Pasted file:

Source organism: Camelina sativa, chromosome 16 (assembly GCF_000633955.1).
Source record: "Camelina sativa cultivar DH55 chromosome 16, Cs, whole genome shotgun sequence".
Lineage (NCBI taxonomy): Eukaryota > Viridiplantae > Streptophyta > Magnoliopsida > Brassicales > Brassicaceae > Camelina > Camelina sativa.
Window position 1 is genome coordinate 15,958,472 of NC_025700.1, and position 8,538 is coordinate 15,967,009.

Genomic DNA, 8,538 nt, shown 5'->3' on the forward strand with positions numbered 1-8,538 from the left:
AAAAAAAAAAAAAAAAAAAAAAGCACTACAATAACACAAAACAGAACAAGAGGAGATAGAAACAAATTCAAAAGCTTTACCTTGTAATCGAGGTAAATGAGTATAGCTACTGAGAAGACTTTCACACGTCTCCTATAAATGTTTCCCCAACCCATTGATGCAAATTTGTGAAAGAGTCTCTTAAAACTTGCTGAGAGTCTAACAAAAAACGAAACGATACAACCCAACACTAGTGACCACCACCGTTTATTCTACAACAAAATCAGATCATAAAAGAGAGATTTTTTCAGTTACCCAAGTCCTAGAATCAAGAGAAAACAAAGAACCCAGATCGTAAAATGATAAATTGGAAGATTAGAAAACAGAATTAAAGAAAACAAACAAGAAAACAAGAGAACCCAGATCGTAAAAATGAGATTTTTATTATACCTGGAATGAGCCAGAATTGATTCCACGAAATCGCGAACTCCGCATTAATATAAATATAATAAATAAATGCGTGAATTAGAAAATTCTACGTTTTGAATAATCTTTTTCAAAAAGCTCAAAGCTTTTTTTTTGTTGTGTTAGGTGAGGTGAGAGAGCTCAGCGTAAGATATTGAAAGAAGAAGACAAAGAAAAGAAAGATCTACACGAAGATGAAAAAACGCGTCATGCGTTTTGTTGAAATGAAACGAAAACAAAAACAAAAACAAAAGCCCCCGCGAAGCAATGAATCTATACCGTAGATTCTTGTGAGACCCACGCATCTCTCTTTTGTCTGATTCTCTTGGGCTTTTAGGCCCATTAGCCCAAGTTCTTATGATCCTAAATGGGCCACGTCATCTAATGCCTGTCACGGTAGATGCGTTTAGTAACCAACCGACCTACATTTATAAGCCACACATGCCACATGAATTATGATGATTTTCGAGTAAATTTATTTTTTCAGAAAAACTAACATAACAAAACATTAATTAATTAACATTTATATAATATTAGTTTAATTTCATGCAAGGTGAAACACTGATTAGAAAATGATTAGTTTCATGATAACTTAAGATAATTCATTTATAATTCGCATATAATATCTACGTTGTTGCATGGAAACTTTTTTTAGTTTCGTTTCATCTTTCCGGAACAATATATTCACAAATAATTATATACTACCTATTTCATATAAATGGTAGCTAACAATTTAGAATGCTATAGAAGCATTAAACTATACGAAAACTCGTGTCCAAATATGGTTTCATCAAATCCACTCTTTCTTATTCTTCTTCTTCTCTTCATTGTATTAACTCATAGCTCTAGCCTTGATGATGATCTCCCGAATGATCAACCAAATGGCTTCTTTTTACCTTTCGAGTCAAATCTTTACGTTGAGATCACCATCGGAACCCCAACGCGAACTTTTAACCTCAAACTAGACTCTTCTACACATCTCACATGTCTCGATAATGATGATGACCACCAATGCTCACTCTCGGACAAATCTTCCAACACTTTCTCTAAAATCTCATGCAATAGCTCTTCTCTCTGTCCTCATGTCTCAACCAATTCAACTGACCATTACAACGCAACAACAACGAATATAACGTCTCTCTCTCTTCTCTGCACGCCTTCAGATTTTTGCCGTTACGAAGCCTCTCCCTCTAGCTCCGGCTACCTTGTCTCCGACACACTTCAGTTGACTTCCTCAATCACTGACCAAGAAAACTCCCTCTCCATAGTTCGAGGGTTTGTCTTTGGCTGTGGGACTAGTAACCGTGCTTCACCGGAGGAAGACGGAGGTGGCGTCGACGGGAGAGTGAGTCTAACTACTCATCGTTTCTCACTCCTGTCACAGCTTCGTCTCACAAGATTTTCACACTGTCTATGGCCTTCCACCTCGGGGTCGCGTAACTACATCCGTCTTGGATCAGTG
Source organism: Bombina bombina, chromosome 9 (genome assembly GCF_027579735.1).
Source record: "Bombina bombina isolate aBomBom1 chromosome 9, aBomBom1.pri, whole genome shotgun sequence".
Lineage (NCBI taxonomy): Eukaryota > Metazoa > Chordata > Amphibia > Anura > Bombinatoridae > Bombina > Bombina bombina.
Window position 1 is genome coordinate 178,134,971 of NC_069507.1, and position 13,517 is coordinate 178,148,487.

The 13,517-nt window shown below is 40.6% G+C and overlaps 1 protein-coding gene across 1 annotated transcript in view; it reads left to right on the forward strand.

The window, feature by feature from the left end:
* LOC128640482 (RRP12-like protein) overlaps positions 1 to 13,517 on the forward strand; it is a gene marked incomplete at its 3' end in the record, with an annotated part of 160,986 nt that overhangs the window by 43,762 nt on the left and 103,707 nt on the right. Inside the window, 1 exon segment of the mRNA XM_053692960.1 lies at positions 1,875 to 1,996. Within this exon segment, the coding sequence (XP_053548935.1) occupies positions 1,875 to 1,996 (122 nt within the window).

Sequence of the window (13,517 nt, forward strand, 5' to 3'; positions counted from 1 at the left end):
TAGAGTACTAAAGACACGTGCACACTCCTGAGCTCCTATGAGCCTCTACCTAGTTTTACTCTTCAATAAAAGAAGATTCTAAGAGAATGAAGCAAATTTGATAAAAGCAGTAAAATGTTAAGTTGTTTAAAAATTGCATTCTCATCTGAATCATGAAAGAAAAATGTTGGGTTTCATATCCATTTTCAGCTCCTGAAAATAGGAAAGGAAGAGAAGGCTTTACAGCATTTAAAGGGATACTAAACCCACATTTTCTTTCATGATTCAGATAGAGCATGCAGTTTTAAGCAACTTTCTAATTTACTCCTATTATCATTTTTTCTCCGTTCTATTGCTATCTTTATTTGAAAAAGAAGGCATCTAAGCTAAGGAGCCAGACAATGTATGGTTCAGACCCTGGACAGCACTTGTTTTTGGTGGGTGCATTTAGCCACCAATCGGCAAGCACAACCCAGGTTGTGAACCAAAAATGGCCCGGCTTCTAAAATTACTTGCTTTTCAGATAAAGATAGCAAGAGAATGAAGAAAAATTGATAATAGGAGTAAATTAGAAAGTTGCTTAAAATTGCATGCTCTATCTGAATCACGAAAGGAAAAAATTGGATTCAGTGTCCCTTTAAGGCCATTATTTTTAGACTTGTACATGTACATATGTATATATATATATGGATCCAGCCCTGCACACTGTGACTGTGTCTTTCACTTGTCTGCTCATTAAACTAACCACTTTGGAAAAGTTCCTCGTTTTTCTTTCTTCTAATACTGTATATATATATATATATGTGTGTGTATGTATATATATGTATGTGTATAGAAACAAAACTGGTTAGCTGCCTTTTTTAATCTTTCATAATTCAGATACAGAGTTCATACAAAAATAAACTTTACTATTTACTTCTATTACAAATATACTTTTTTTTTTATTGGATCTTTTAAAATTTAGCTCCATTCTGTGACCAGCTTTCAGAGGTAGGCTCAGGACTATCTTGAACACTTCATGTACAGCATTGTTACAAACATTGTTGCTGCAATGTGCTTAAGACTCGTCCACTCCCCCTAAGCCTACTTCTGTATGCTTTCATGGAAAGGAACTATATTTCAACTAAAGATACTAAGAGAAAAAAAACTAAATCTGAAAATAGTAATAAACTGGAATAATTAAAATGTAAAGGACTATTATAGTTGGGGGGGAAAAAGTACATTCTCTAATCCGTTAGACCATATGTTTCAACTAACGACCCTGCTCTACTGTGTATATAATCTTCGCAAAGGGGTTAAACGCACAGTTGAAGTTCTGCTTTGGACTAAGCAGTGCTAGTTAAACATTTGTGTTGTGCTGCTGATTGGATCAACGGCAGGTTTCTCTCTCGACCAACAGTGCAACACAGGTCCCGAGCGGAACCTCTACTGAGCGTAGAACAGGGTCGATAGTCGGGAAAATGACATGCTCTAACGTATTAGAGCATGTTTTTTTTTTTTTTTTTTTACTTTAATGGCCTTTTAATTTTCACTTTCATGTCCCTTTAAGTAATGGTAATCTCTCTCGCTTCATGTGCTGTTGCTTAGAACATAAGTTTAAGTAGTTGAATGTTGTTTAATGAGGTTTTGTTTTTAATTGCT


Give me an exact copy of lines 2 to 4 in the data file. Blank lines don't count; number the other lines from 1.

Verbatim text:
Source record: "Camelina sativa cultivar DH55 chromosome 16, Cs, whole genome shotgun sequence".
Lineage (NCBI taxonomy): Eukaryota > Viridiplantae > Streptophyta > Magnoliopsida > Brassicales > Brassicaceae > Camelina > Camelina sativa.
Window position 1 is genome coordinate 15,958,472 of NC_025700.1, and position 8,538 is coordinate 15,967,009.